Eudaimonic information behavior: Looking for meaning, value, and fulfillment

Research output: Contribution to specialist publicationArticle


Eudaimonia is an ancient Greek word in Hellenistic philosophy that means to live a flourishing life in harmony with virtues and values. Aristotle defines eudaimonia as a life of goodness and excellence to pursue authentic happiness, which is achieved by exercising and expressing virtues. From an Aristotelian perspective, eudaimonia is the goal of practical and ethical wisdom. Therefore, we can be eudaimonically happy when our life is in harmony with our true values and is based on virtues. Then, we will be able to fulfill our potentialities and reach self-actualization. Therefore, a eudaimonic life is a fulfilled life full of pleasure, passion, and purpose. However, it is not limited to hedonistic happiness. It has profound elements of decency, worthiness, and virtuousness. Research shows that the domain of serious leisure is a productive realm to promote eudaimonic well-being. This conceptual framework informs my current research in gaining new insight into unique features of information behavior in the context of serious leisure. My research shows that people involved in serious leisure have a particular attitude toward the information resources relevant to their hobbies or voluntary activities. Their attitude is different from information behavior in the workplace or educational contexts. Their information activities help them enhance their knowledge and assist others regarding a shared interest. Therefore, their information behavior is motivated by eudaimonic aims and can be called eudaimonic information behavior. In summary, in eudaimonic information behavior, access to information is not necessarily a means to perform a task or resolve a problem. Instead, it is a goal on its own embedded in a broader picture and to pursue a transcendental vision.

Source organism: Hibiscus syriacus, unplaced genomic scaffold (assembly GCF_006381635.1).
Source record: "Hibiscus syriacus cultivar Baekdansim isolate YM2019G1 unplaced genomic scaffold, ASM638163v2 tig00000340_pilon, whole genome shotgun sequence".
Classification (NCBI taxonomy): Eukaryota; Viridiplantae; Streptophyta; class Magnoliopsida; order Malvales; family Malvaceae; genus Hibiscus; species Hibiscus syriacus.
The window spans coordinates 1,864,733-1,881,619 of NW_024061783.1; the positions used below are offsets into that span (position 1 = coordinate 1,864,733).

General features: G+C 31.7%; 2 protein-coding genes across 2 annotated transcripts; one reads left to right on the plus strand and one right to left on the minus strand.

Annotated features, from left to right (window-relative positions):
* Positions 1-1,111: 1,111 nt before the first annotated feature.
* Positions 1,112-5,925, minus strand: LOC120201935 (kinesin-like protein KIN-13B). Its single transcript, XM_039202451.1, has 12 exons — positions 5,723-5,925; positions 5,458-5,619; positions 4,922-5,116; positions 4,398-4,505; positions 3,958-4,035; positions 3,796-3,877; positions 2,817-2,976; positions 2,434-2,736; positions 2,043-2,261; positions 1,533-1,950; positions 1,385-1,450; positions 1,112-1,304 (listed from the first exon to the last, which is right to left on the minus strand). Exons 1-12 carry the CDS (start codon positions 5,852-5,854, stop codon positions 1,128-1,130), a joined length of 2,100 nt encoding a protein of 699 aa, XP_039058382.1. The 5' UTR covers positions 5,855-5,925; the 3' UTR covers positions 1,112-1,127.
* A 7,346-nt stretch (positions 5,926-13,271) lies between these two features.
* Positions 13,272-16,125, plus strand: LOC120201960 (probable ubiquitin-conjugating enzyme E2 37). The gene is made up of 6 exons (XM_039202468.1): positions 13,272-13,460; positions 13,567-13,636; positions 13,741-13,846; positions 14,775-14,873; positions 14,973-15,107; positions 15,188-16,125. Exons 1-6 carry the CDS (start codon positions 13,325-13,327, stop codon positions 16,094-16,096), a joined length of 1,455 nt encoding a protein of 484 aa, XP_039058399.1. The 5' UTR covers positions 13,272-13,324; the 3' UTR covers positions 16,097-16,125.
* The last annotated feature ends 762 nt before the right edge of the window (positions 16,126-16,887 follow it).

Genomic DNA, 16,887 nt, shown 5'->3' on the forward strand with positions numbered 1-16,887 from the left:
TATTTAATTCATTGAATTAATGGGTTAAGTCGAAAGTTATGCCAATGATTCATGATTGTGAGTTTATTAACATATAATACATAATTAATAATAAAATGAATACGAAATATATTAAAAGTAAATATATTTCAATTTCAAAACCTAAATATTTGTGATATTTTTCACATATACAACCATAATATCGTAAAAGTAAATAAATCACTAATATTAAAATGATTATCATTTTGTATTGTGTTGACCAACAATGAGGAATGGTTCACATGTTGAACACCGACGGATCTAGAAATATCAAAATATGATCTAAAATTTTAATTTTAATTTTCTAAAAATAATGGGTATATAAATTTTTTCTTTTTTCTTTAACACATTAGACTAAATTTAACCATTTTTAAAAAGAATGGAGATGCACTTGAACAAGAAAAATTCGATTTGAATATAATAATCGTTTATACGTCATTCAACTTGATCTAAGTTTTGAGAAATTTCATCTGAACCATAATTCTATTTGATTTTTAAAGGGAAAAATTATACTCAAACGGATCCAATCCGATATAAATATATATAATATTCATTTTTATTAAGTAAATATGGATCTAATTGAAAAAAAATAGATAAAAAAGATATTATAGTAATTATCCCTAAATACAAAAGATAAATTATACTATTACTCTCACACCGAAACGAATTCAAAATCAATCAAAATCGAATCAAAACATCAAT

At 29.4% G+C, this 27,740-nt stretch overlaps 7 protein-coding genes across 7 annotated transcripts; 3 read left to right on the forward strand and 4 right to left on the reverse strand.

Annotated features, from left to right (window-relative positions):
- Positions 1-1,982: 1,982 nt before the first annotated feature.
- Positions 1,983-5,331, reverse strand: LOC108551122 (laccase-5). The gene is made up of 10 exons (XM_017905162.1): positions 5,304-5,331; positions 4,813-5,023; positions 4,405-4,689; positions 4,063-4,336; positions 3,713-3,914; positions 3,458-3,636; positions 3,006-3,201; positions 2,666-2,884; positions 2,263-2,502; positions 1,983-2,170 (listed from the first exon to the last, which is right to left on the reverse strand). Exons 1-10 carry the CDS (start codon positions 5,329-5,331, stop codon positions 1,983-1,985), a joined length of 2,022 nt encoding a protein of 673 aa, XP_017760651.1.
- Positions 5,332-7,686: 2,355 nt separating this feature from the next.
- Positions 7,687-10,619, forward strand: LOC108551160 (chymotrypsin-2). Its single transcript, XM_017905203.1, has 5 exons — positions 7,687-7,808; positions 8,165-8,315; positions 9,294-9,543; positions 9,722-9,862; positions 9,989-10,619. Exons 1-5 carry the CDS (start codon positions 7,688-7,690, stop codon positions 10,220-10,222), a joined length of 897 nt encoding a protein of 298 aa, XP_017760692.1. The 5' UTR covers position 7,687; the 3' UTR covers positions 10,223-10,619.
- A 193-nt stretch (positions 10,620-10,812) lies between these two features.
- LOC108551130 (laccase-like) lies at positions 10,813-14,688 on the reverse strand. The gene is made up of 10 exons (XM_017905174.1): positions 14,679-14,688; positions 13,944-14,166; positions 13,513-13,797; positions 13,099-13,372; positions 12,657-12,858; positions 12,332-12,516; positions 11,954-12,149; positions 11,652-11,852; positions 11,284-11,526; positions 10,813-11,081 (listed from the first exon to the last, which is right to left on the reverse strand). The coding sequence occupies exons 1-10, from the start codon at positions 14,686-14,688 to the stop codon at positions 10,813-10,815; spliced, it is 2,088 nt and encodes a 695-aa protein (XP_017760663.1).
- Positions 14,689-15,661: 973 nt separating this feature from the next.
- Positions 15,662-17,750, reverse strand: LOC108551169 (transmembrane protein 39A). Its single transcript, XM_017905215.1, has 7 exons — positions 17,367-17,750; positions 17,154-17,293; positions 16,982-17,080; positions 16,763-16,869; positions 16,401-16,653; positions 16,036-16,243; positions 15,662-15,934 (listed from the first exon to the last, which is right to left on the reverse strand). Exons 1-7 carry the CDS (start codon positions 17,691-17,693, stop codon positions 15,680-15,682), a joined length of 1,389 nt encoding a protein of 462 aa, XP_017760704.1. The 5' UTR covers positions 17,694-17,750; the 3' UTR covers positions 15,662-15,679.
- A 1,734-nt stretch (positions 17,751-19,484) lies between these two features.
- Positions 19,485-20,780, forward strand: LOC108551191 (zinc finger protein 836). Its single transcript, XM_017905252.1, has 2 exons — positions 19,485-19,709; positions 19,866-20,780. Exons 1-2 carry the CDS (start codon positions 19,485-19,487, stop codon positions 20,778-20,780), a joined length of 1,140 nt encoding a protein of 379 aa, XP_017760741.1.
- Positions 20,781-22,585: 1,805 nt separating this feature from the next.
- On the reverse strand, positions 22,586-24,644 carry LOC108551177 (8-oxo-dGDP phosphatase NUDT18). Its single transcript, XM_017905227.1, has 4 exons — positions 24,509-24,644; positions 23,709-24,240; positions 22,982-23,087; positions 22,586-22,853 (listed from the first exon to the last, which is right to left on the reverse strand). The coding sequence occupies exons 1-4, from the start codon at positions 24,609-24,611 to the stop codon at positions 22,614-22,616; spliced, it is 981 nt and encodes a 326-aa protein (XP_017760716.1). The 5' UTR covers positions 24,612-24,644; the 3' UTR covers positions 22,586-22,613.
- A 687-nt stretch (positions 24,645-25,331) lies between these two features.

Original languageEnglish
Specialist publicationInformation Matters
Publication statusPublished - 09 Jun 2022


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